1983 Mercury Cougar

Ford Motor Company was in a serious financial problem during the early 1980s. Not only did the global oil crisis, the US economy and recession, and goverment-mandated emissions laws of the late 1970s severely crimp any forward progress of the automotive industry, the styling of that era seemed to be in a bit of a rut as well. The only modern-looking car that Ford produced was the new Mustang (and arguably the Fairmont Futura). Granted, with Chrysler near bankruptcy and GM losing market share, it wasn’t exactly the most glamorous time to be in the auto industry. Still, Ford believed they could pull the proverbial rabbit out of the hat sooner or later.

In 1980, the Cougar was abruptly downsized from its former two-ton heft and put on the Fox chassis, shared by many other Ford vehicles at the time. Mechanically this was a great move, as it future-proofed the car. The styling, though, was boxy and generic, a simple massaging of the former body which ended up looking a little sterile. In 1981, in an effort to bolster the Mercury model line, Ford resorted to slapping the Cougar name on a series of 4-door cars whose origin was the Fairmont/Zephyr line. And in 1982 the Cougar name was even adorned on a station wagon. Sales continue to plummet with no hope in sight, and badge engineering wouldn’t save Ford this time.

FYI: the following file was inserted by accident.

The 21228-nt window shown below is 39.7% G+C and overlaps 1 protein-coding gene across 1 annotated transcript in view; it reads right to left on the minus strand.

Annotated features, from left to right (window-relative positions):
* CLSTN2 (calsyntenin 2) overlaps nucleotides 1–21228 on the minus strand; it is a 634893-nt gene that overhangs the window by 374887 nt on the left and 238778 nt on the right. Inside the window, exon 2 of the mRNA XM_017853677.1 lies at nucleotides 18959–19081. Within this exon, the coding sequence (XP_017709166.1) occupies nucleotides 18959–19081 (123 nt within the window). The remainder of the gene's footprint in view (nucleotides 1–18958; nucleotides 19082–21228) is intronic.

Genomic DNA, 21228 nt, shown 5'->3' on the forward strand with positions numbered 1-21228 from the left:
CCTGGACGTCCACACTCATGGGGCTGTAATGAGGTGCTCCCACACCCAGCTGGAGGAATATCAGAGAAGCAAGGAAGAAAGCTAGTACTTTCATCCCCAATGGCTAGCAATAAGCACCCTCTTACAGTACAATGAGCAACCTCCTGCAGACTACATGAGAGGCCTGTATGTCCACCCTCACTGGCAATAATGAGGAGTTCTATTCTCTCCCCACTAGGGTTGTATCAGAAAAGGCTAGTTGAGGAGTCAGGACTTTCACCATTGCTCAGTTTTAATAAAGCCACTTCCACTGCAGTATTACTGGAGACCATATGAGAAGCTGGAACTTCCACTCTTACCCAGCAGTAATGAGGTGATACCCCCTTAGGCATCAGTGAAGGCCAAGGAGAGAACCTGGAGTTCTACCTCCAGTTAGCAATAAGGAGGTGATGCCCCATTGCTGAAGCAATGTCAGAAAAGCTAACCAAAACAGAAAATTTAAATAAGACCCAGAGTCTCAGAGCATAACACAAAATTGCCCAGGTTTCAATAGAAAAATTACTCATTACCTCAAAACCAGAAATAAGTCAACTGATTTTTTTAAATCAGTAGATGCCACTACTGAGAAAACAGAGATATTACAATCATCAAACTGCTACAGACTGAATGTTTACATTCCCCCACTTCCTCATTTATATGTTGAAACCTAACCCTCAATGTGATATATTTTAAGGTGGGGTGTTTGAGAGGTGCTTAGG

Meanwhile, Ford designers were at a crossroads: the 1980-82 Cougars weren’t selling well, performance was nonexistent, and any remaining semblance of Cougar heritage was being quickly lost. But the goal for an all-new sixth-generation Cougar (along with its corporate cousin Ford Thunderbird) was still slated for 1983. The designers presented Ford chief designer Jack Telnack with their preliminary drawings; he was underwhelmed to say the least. He now infamously asked them, “Would you be proud to have this car in your own driveway?” When the answers were a resounding “no”, he encouraged them to reach deeper and start again. The results were the 1983 Cougar and Thunderbird that we know today, truly modern aerodynamic masterpieces both then and now.